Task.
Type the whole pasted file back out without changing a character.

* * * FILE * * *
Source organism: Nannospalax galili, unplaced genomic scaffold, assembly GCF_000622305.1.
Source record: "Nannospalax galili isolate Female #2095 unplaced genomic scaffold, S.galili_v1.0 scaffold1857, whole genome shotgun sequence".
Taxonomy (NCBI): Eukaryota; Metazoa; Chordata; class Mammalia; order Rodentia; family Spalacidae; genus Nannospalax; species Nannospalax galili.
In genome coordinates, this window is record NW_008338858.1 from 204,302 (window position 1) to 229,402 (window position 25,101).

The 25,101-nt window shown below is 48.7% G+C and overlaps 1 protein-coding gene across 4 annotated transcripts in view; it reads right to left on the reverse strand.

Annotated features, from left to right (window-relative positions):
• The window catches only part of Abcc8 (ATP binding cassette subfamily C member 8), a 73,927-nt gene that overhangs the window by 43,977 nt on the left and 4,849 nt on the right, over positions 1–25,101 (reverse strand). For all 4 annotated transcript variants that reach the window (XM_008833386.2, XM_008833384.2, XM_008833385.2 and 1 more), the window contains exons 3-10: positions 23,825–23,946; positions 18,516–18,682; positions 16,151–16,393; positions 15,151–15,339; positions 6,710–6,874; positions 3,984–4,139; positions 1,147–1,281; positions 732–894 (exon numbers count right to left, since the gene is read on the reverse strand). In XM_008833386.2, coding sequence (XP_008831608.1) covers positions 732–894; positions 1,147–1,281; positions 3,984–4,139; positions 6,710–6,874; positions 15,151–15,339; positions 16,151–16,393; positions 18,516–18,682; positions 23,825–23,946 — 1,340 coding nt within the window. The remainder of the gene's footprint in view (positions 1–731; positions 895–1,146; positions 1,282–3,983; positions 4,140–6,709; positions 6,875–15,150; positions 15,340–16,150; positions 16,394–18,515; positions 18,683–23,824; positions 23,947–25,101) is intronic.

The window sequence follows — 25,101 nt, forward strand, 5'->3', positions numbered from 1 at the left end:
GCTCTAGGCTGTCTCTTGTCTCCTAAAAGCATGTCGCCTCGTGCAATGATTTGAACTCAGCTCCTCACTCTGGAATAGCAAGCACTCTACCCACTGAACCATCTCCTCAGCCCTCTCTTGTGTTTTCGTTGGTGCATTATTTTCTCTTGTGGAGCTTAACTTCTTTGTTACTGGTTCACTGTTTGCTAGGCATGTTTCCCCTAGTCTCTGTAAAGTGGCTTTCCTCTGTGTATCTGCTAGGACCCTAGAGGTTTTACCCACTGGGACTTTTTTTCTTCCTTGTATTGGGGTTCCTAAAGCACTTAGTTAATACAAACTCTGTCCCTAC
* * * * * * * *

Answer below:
Source organism: Nannospalax galili, unplaced genomic scaffold, assembly GCF_000622305.1.
Source record: "Nannospalax galili isolate Female #2095 unplaced genomic scaffold, S.galili_v1.0 scaffold1857, whole genome shotgun sequence".
Taxonomy (NCBI): Eukaryota; Metazoa; Chordata; class Mammalia; order Rodentia; family Spalacidae; genus Nannospalax; species Nannospalax galili.
In genome coordinates, this window is record NW_008338858.1 from 204,302 (window position 1) to 229,402 (window position 25,101).

The 25,101-nt window shown below is 48.7% G+C and overlaps 1 protein-coding gene across 4 annotated transcripts in view; it reads right to left on the reverse strand.

Annotated features, from left to right (window-relative positions):
• The window catches only part of Abcc8 (ATP binding cassette subfamily C member 8), a 73,927-nt gene that overhangs the window by 43,977 nt on the left and 4,849 nt on the right, over positions 1–25,101 (reverse strand). For all 4 annotated transcript variants that reach the window (XM_008833386.2, XM_008833384.2, XM_008833385.2 and 1 more), the window contains exons 3-10: positions 23,825–23,946; positions 18,516–18,682; positions 16,151–16,393; positions 15,151–15,339; positions 6,710–6,874; positions 3,984–4,139; positions 1,147–1,281; positions 732–894 (exon numbers count right to left, since the gene is read on the reverse strand). In XM_008833386.2, coding sequence (XP_008831608.1) covers positions 732–894; positions 1,147–1,281; positions 3,984–4,139; positions 6,710–6,874; positions 15,151–15,339; positions 16,151–16,393; positions 18,516–18,682; positions 23,825–23,946 — 1,340 coding nt within the window. The remainder of the gene's footprint in view (positions 1–731; positions 895–1,146; positions 1,282–3,983; positions 4,140–6,709; positions 6,875–15,150; positions 15,340–16,150; positions 16,394–18,515; positions 18,683–23,824; positions 23,947–25,101) is intronic.

The window sequence follows — 25,101 nt, forward strand, 5'->3', positions numbered from 1 at the left end:
GCTCTAGGCTGTCTCTTGTCTCCTAAAAGCATGTCGCCTCGTGCAATGATTTGAACTCAGCTCCTCACTCTGGAATAGCAAGCACTCTACCCACTGAACCATCTCCTCAGCCCTCTCTTGTGTTTTCGTTGGTGCATTATTTTCTCTTGTGGAGCTTAACTTCTTTGTTACTGGTTCACTGTTTGCTAGGCATGTTTCCCCTAGTCTCTGTAAAGTGGCTTTCCTCTGTGTATCTGCTAGGACCCTAGAGGTTTTACCCACTGGGACTTTTTTTCTTCCTTGTATTGGGGTTCCTAAAGCACTTAGTTAATACAAACTCTGTCCCTAC